Green Transition Metals and Net Zero

There are several metals critical to green technologies. Copper and nickel are called established metals. Trading in these metals has been taking place for over a century. Then, there are rising metals like lithium and cobalt where there is no established trading on exchanges.  However, they have become crucial for their role in green transition technologies. There is likely to be a rise in the demand for certain metals (nickel, copper, and manganese) for their role in a wide array of green technologies. Others like cobalt and lithium are limited to batteries.

The IEA’s “Net Zero by 2050” report estimates that the demand for lithium for use in batteries will grow 30‐fold to 2030 and is more than 100‐times higher in 2050 than in 2020. In addition, the total market size of critical minerals like copper,  cobalt, manganese and various rare earth metals grows almost sevenfold between 2020 and  2030 in the net-zero pathway.

The increased demand will need to be matched by supply. A study by IMF shows that many of the metals required for transition, at current production rates, will be inadequate to satisfy future demand. As a result, metals like nickel, vanadium, cobalt and graphite will likely be in short supply. The recent rise in commodity prices is a clear indicator of these shortages.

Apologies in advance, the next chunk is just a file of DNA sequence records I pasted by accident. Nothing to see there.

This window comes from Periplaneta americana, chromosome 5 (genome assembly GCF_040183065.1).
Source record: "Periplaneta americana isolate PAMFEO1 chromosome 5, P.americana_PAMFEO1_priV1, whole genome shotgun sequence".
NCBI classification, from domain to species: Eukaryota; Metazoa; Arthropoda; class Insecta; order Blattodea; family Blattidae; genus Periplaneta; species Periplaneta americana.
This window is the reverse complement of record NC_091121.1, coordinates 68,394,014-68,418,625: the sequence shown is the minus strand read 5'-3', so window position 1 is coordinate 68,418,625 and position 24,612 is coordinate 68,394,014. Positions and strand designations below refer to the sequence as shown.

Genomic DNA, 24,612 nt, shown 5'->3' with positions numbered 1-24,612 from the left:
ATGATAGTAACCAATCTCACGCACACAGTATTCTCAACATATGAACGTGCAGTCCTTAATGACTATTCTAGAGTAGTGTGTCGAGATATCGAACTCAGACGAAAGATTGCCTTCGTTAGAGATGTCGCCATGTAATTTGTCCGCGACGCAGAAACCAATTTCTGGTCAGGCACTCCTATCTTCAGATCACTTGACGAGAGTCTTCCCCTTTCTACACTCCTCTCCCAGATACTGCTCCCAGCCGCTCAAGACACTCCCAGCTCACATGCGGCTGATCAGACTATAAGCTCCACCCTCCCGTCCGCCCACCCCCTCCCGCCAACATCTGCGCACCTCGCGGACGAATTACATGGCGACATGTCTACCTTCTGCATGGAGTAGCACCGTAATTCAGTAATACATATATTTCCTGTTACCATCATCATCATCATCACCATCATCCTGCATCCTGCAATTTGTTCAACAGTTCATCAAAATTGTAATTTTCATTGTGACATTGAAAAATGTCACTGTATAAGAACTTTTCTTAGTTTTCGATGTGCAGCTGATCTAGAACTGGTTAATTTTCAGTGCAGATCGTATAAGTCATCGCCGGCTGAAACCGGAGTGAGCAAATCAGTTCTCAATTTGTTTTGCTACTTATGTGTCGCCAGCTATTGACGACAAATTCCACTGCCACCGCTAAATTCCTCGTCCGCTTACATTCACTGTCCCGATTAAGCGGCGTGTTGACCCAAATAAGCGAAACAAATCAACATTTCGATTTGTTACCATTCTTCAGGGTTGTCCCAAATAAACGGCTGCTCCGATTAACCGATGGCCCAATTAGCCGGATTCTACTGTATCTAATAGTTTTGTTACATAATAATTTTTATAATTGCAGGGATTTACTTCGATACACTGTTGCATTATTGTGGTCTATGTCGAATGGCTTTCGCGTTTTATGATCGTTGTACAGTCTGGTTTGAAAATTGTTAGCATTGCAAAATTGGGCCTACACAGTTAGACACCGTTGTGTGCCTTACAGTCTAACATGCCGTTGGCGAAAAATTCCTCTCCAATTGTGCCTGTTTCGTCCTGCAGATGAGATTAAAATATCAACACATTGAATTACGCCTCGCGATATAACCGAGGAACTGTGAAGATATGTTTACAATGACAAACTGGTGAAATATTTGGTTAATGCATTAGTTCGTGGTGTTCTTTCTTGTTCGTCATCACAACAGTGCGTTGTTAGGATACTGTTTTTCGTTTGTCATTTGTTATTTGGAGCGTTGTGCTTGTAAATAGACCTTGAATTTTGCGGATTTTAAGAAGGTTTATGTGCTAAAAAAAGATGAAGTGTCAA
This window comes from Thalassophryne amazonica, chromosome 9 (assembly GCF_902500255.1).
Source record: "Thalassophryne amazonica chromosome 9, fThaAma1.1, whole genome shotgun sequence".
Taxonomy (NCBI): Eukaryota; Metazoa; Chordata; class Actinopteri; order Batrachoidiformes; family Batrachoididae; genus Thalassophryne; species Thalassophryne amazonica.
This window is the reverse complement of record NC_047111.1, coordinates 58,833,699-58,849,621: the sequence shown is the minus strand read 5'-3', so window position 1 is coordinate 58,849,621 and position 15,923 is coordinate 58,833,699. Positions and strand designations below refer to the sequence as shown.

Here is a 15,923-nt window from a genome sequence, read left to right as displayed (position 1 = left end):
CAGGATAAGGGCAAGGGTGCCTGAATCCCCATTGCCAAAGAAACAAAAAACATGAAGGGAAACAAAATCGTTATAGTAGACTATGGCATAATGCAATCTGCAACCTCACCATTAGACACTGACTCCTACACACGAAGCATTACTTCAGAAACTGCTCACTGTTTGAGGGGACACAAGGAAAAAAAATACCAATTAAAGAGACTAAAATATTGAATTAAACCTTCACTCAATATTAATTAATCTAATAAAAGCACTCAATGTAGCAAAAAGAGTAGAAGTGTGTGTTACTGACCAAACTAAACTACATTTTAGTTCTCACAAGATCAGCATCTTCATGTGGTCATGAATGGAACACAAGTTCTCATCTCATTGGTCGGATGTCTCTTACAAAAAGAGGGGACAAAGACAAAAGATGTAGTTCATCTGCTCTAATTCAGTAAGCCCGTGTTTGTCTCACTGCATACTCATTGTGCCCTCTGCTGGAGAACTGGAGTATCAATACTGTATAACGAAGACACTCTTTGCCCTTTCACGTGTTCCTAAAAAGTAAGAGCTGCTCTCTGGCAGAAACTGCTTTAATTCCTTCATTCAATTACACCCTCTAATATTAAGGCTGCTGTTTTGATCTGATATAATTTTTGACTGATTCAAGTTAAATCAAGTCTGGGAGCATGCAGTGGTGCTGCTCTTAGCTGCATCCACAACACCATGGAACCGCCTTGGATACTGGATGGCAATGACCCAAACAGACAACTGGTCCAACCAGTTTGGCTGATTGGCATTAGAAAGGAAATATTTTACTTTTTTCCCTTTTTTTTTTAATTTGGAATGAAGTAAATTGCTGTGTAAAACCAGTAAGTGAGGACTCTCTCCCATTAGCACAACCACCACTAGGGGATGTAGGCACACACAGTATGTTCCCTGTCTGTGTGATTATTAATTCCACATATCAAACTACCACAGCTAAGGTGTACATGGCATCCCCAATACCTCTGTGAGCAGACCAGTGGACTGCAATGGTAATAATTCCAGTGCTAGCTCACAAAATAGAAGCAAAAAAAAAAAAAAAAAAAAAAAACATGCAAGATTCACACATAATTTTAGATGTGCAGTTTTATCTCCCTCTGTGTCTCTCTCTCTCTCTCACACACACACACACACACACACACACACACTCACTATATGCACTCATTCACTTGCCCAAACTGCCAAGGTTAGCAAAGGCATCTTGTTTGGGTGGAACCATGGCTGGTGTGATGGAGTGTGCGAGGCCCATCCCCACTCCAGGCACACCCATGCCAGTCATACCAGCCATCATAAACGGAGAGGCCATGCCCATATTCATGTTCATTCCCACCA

These metals form a few regions. For instance, the Democratic Republic of the Congo accounts for about 70 per cent of global cobalt output and 50 per cent of reserves.

While the scenario looks difficult, there are two imponderables. First technological change is hard to predict. Second, the speed and direction of the energy transition are likely to be dictated by policy changes.

The road for the shift to net zero will be tough. But it is the only road for the future.

Published by Utkarsh Majmudar

Utkarsh Majmudar is a Fellow, IIM Ahmedabad and a professional with experience encompassing academics and administration at top business schools in India (IIM Lucknow, IIM Udaipur, and IIM Bangalore) and working with large corporations. His interest areas include corporate finance and CSR.

Leave a Reply

Fill in your details below or click an icon to log in:

WordPress.com Logo

You are commenting using your WordPress.com account. Log Out /  Change )

Twitter picture

You are commenting using your Twitter account. Log Out /  Change )

Facebook photo

You are commenting using your Facebook account. Log Out /  Change )

Connecting to %s

%d bloggers like this: